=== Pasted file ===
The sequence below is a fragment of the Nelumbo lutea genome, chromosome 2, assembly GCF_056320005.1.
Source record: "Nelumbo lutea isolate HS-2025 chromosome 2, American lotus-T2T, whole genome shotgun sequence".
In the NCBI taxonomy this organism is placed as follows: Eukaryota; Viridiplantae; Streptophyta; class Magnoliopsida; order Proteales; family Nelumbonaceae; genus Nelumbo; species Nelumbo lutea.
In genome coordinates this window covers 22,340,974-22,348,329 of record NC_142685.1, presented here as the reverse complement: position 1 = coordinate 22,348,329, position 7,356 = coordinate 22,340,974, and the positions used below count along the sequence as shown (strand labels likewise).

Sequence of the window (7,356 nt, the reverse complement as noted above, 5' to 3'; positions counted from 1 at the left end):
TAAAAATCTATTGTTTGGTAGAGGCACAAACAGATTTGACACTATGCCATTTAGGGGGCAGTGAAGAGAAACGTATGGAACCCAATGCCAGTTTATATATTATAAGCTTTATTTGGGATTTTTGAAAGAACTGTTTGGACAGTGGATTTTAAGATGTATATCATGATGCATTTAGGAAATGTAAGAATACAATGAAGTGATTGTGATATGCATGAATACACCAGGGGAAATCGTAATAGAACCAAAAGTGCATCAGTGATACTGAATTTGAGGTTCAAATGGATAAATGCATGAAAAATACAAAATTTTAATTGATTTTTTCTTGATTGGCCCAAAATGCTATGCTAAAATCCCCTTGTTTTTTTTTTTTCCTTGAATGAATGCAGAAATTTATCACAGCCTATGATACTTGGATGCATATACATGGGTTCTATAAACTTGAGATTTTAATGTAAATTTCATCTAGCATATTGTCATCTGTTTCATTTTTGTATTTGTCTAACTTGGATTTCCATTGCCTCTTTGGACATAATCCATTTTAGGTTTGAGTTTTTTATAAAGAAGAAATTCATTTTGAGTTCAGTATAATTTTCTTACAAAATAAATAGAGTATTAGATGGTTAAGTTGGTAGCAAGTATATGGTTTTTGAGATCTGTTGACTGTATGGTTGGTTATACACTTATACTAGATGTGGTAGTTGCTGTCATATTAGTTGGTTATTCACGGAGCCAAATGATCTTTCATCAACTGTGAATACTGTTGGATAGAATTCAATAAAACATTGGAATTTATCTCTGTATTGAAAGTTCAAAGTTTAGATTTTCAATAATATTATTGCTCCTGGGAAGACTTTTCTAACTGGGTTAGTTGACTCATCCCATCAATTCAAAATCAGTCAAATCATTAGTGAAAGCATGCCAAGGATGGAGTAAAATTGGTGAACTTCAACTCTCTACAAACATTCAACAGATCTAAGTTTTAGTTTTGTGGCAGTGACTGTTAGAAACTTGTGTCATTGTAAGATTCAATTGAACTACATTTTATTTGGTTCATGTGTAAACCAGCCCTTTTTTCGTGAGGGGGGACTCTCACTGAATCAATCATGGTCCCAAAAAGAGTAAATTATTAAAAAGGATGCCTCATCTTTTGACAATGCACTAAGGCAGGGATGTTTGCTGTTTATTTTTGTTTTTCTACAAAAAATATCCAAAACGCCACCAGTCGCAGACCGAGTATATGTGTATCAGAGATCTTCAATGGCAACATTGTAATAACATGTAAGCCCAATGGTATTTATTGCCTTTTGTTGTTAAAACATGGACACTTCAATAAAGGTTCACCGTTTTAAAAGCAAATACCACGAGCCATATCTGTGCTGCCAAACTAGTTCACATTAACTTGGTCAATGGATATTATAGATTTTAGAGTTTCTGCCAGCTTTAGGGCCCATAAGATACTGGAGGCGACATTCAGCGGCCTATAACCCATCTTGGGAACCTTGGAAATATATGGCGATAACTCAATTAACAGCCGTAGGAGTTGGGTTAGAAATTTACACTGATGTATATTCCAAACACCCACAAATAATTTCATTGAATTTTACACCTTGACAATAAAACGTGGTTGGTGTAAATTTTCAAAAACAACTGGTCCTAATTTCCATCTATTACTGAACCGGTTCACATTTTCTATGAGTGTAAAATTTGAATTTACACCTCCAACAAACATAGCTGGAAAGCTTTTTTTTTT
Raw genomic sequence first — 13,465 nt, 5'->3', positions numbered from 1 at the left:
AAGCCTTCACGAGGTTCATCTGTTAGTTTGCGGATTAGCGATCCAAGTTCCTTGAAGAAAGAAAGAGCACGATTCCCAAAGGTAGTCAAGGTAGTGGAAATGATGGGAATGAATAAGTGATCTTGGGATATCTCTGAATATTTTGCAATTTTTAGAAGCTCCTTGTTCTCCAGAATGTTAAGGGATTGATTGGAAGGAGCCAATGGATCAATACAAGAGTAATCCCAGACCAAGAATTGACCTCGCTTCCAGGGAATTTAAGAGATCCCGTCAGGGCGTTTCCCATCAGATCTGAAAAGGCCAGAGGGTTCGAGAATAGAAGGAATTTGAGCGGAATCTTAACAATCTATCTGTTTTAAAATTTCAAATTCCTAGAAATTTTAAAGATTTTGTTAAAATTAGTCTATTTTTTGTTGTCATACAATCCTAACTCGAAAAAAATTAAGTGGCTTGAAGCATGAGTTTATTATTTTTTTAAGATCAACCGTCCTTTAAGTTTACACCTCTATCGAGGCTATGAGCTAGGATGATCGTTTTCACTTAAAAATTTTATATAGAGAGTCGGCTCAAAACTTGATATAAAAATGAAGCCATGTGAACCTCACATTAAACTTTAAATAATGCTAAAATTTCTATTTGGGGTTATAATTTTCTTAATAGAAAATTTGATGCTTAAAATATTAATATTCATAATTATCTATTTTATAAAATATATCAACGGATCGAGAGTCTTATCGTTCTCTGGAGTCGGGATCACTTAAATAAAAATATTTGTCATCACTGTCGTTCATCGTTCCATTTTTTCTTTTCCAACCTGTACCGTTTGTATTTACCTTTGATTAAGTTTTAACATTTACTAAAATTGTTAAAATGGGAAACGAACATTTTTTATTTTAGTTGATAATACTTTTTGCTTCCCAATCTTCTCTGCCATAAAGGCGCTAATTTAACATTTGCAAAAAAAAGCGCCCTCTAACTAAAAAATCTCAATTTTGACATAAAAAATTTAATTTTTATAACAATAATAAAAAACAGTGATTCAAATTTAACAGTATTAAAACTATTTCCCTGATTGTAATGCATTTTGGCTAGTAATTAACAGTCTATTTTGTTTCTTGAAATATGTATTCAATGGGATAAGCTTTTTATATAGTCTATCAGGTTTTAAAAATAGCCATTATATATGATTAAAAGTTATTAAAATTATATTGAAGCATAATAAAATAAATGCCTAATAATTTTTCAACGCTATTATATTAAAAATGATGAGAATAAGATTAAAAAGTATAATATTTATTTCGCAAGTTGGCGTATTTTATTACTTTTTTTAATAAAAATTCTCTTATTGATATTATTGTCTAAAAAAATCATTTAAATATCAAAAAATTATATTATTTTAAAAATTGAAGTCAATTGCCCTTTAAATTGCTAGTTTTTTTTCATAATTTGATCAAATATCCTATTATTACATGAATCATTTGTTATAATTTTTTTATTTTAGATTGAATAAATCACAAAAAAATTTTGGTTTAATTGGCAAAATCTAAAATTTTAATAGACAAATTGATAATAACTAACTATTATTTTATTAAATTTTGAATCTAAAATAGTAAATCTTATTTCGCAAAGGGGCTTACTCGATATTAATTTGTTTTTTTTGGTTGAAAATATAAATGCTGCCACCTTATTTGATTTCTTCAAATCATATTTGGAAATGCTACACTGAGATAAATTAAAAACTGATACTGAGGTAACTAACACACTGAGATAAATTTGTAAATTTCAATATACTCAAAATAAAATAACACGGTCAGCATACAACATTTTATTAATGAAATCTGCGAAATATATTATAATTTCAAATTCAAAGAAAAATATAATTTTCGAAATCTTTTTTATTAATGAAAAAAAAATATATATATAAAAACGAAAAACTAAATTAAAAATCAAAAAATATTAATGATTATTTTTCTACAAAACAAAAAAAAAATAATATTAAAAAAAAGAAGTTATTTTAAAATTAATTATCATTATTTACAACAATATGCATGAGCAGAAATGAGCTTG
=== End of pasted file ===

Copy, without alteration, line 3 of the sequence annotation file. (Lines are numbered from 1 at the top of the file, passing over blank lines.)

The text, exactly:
In the NCBI taxonomy this organism is placed as follows: Eukaryota; Viridiplantae; Streptophyta; class Magnoliopsida; order Proteales; family Nelumbonaceae; genus Nelumbo; species Nelumbo lutea.